Italy has become a significant destination for migrants from Nigeria and Ghana. Along with suitcases and dreams, these Africans bring their own form of Christianity-Pentecostalism. At the heart of Annalisa Butticci's beautifully sculpted ethnography is a paradox. Pentecostalism, one of the most Protestant of Christian faiths, is driven by the same concern as Catholicism: real presence. In Italy, Pentecostals face harsh anti-immigrant sentiment and limited access to economic and social resources. At times, they find safe spaces to worship in Catholics churches, where a fascinating encounter unfolds. When Pentecostals watch Catholics engage with sacramental objects-relics, statues, works of art-they recognize the signs of what they consider the idolatrous religions of their ancestors. Catholics, in turn, view Pentecostal practices as a mix of African religions and Christian traditions. Yet despite their apparently irreconcilable differences and conflicts, they both share a deeply sensuous and material way to make the divine visible and tangible.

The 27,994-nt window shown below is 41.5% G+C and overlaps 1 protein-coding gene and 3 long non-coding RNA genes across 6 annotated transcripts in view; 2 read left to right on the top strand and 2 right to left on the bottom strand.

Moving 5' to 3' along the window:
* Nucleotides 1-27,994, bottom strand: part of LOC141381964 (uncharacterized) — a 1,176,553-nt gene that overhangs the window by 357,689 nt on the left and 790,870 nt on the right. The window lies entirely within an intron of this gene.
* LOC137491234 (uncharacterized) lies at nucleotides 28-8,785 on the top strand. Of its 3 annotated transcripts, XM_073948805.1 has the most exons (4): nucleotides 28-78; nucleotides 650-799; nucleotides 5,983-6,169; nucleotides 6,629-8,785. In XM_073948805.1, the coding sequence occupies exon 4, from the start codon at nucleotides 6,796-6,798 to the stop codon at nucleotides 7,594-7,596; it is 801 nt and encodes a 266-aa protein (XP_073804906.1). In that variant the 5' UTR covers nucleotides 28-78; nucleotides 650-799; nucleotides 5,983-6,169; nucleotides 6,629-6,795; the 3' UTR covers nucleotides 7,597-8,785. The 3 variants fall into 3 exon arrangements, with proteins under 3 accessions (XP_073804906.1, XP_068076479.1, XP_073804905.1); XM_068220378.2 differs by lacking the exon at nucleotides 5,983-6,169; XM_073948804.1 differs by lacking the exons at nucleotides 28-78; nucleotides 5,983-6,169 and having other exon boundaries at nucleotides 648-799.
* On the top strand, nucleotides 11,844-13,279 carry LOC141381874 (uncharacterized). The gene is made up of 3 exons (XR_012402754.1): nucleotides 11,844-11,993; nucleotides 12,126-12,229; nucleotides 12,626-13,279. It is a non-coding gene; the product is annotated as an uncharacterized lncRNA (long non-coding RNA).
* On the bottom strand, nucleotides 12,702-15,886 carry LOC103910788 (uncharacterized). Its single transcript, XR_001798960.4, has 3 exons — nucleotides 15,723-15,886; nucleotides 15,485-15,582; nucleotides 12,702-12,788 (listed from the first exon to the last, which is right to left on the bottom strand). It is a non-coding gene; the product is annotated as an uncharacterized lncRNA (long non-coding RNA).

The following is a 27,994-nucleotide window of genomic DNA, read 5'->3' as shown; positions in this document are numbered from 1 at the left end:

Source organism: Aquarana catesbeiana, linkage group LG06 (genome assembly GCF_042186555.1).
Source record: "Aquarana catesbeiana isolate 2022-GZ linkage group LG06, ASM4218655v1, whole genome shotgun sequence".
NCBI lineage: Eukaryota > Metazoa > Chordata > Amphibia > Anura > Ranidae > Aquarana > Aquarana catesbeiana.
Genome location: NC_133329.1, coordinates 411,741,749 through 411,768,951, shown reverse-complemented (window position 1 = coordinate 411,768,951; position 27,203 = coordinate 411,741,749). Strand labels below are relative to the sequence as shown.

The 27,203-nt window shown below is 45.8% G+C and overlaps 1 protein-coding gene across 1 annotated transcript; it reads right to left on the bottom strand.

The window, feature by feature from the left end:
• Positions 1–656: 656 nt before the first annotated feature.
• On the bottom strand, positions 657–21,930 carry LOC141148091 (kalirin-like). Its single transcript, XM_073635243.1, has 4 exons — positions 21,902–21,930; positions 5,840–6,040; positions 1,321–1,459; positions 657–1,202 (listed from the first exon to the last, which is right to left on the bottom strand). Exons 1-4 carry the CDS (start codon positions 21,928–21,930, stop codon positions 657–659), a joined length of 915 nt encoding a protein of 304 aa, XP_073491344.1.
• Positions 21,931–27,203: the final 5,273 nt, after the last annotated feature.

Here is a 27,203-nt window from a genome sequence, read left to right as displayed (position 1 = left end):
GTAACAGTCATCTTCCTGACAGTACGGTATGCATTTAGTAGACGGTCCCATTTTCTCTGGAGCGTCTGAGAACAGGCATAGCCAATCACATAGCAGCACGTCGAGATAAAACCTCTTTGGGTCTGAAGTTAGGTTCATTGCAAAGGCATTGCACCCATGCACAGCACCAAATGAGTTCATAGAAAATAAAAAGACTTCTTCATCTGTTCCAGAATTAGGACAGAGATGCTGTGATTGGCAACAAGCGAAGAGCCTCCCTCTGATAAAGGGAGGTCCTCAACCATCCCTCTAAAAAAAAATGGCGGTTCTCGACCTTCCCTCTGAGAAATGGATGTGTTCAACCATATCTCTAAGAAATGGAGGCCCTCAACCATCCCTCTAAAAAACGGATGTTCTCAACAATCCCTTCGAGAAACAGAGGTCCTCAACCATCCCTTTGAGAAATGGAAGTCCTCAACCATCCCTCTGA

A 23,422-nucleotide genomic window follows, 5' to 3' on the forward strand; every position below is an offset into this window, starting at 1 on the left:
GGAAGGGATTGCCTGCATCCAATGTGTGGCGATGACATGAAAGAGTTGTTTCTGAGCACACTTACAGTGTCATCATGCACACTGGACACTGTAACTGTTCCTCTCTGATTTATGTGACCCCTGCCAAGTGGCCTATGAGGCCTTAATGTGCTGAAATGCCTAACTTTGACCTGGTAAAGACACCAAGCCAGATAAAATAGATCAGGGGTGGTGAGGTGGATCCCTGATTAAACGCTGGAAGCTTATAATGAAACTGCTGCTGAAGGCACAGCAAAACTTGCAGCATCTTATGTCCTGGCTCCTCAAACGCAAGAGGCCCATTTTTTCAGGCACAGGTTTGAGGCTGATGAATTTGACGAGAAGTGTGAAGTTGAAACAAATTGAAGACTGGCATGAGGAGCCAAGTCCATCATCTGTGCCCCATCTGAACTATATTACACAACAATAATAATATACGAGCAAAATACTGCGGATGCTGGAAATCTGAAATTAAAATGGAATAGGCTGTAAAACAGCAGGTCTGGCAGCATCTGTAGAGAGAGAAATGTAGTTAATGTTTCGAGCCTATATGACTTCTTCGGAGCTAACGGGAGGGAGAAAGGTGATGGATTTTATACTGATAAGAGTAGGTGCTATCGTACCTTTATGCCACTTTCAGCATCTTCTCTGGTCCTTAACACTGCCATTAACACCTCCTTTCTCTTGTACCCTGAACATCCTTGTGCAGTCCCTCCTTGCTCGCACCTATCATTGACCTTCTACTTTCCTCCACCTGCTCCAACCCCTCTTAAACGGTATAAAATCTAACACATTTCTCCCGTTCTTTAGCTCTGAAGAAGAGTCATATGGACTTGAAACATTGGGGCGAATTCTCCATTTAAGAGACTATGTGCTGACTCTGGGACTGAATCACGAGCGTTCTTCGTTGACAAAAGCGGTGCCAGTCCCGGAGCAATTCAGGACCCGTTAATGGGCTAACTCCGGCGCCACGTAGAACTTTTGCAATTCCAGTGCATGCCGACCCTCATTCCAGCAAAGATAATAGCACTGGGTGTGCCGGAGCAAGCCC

African Pentecostals in Catholic Europe offers an intimate glimpse at what happens when the world's two fastest growing Christian faiths come into contact, share worship space, and use analogous sacramental objects and images. And it explains how their seemingly antithetical practices and beliefs undergird a profound commonality.